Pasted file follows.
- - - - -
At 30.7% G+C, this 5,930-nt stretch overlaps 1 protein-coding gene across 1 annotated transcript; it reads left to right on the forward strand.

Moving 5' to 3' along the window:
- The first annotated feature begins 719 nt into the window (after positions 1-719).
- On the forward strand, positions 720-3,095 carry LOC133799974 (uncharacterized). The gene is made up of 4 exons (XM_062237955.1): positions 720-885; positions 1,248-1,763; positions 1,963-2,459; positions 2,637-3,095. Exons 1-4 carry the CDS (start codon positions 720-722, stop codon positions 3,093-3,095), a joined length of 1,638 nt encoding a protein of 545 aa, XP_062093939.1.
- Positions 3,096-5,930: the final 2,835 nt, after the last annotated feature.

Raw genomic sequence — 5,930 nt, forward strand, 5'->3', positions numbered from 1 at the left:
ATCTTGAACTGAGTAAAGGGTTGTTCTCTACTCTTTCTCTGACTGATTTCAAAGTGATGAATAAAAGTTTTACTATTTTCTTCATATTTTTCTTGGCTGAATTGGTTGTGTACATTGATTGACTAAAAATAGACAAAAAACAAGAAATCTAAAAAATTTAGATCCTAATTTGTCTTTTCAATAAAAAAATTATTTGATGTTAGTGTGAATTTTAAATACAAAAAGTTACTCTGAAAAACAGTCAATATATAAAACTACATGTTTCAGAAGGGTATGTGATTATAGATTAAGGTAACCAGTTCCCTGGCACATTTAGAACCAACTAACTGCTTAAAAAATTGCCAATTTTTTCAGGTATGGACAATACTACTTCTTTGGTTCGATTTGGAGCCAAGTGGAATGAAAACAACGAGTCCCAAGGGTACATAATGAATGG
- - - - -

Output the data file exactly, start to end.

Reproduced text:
At 30.7% G+C, this 5,930-nt stretch overlaps 1 protein-coding gene across 1 annotated transcript; it reads left to right on the forward strand.

Moving 5' to 3' along the window:
- The first annotated feature begins 719 nt into the window (after positions 1-719).
- On the forward strand, positions 720-3,095 carry LOC133799974 (uncharacterized). The gene is made up of 4 exons (XM_062237955.1): positions 720-885; positions 1,248-1,763; positions 1,963-2,459; positions 2,637-3,095. Exons 1-4 carry the CDS (start codon positions 720-722, stop codon positions 3,093-3,095), a joined length of 1,638 nt encoding a protein of 545 aa, XP_062093939.1.
- Positions 3,096-5,930: the final 2,835 nt, after the last annotated feature.

Raw genomic sequence — 5,930 nt, forward strand, 5'->3', positions numbered from 1 at the left:
ATCTTGAACTGAGTAAAGGGTTGTTCTCTACTCTTTCTCTGACTGATTTCAAAGTGATGAATAAAAGTTTTACTATTTTCTTCATATTTTTCTTGGCTGAATTGGTTGTGTACATTGATTGACTAAAAATAGACAAAAAACAAGAAATCTAAAAAATTTAGATCCTAATTTGTCTTTTCAATAAAAAAATTATTTGATGTTAGTGTGAATTTTAAATACAAAAAGTTACTCTGAAAAACAGTCAATATATAAAACTACATGTTTCAGAAGGGTATGTGATTATAGATTAAGGTAACCAGTTCCCTGGCACATTTAGAACCAACTAACTGCTTAAAAAATTGCCAATTTTTTCAGGTATGGACAATACTACTTCTTTGGTTCGATTTGGAGCCAAGTGGAATGAAAACAACGAGTCCCAAGGGTACATAATGAATGG